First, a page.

# Countermonotonicity and minimum linear correlation coefficient

In an example exercise they question whether it is possible to construct a bivariate distribution of $LN(0,1)$- and $LN(0,4)$-distributed random variables, where $LN(\mu,\sigma^2)$ is the log normal distribution, such that the linear correlation coefficient $\rho$ is -0.2.

In the answer they say that it can be proven that the minimum corr. coeff. $\rho_{min}$ is given when the two variables are countermonotonic. Thus, $\rho_{min}$ can be found by taking their countermonotonic representation and thereafter it is just straight forward calculations. They find that the minimum correlation coefficient is approximately equal to -0.09. Hence it is not possible to construct such bivariate distribution.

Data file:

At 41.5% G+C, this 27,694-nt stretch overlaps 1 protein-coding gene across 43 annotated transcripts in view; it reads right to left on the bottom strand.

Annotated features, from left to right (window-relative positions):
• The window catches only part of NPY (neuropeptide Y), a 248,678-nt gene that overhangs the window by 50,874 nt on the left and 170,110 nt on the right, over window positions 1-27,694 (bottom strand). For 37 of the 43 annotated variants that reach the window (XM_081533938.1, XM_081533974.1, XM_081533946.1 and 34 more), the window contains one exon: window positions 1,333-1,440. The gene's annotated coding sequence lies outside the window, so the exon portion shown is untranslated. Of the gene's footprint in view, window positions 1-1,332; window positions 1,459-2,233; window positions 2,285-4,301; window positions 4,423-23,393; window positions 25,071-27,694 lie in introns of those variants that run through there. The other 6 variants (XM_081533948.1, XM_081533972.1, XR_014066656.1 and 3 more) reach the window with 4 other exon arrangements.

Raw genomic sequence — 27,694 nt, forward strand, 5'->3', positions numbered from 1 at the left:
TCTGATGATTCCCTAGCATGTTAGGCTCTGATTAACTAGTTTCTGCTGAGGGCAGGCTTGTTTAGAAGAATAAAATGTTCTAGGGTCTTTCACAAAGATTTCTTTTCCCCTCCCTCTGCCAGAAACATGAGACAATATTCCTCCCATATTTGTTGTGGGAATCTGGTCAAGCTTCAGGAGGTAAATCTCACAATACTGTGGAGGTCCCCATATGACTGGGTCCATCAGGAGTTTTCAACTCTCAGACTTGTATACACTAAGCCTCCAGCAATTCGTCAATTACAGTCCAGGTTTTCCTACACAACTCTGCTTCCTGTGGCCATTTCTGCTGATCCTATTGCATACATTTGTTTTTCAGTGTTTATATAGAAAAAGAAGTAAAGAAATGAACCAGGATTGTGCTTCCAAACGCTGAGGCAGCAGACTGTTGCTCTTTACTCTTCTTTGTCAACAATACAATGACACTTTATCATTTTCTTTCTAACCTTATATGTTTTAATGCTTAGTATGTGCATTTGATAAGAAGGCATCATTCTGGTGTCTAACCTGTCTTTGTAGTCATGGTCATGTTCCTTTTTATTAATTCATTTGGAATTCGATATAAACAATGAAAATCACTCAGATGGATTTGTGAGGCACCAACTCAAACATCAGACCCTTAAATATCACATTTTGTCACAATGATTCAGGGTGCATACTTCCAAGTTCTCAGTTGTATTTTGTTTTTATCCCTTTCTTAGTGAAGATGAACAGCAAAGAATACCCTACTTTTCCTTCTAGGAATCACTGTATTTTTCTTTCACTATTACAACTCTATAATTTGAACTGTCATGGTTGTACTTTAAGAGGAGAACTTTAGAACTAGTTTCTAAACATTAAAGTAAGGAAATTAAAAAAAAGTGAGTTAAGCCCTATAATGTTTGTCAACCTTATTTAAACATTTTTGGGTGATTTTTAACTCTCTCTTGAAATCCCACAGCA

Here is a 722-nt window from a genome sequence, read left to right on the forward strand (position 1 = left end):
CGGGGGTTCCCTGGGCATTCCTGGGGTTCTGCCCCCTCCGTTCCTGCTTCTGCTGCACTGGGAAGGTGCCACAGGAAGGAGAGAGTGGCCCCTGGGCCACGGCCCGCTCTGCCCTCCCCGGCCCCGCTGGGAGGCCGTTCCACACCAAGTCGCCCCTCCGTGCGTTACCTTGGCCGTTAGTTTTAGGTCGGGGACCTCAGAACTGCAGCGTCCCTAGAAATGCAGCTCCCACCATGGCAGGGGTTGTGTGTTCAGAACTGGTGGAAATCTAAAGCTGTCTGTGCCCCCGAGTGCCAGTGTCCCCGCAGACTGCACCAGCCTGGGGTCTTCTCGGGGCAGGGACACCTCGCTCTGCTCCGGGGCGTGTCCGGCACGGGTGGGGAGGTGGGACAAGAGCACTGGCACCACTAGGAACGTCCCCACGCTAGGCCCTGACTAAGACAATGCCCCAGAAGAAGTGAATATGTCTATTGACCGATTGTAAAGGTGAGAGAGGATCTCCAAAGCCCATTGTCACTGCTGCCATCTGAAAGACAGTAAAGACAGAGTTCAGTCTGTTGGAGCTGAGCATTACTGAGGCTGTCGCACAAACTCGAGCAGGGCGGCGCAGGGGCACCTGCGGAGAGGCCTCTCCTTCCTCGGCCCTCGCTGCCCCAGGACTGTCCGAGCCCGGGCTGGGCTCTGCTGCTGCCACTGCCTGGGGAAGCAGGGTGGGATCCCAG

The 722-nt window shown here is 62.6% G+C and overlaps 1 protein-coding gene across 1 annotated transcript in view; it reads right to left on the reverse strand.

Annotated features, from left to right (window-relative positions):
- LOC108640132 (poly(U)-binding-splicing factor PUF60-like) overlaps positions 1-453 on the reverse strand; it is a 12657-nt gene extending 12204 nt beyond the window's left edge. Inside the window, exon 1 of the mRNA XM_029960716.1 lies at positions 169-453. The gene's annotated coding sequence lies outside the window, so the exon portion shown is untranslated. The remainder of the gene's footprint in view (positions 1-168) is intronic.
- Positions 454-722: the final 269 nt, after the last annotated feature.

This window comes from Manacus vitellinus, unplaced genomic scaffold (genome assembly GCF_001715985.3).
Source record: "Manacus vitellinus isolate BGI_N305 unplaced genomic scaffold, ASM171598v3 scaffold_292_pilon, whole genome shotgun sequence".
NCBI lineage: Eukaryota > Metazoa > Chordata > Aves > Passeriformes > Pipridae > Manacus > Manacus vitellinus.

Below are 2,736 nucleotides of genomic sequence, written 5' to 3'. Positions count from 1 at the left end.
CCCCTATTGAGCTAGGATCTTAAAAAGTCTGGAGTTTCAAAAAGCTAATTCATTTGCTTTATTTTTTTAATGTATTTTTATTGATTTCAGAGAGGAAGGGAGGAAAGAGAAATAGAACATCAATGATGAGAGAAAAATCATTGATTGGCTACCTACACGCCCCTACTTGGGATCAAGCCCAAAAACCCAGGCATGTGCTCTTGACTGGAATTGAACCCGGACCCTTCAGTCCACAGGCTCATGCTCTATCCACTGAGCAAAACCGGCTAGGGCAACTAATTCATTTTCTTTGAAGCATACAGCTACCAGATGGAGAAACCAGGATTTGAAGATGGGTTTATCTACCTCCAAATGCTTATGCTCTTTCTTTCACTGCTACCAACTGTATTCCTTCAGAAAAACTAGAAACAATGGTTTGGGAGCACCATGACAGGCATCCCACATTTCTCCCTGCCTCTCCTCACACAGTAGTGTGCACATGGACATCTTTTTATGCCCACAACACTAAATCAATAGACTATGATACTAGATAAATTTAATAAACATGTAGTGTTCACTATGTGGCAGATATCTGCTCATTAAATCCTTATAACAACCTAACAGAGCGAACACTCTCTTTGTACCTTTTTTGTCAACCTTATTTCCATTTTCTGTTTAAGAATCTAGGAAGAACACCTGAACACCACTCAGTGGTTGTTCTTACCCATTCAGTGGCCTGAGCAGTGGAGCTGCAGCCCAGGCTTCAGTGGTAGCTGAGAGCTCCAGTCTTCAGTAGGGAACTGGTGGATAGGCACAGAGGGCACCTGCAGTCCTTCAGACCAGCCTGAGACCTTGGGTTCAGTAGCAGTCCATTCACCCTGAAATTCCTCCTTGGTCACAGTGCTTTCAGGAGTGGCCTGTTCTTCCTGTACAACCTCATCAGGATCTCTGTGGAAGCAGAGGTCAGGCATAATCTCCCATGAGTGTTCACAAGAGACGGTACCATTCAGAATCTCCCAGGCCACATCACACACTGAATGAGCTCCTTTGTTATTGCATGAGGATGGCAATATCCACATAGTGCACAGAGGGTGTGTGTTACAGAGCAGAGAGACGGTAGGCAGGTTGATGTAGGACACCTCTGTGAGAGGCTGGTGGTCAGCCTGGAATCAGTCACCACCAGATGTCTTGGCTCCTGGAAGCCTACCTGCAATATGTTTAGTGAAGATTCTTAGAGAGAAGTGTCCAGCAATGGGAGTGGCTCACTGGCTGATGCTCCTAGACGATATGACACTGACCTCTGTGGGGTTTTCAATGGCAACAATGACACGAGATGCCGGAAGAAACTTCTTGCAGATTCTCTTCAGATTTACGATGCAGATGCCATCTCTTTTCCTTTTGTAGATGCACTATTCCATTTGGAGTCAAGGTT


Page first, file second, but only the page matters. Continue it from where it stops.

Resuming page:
What I wonder is how can I find the countermonotonic representation?

The countermonotonic representation of the log normal r.v.'s is given by $(e^{-Z},e^{2Z})$, where Z is standard normal. But they do not explicitly explain why that is.

I think you can represent the countermonotonic of $\log$ normal by $(1-F(x), F(y))$; $1-F(x)$ implies after the calculations $e^{-Z}$ where $Z$ is $N(0,1)$ distributed.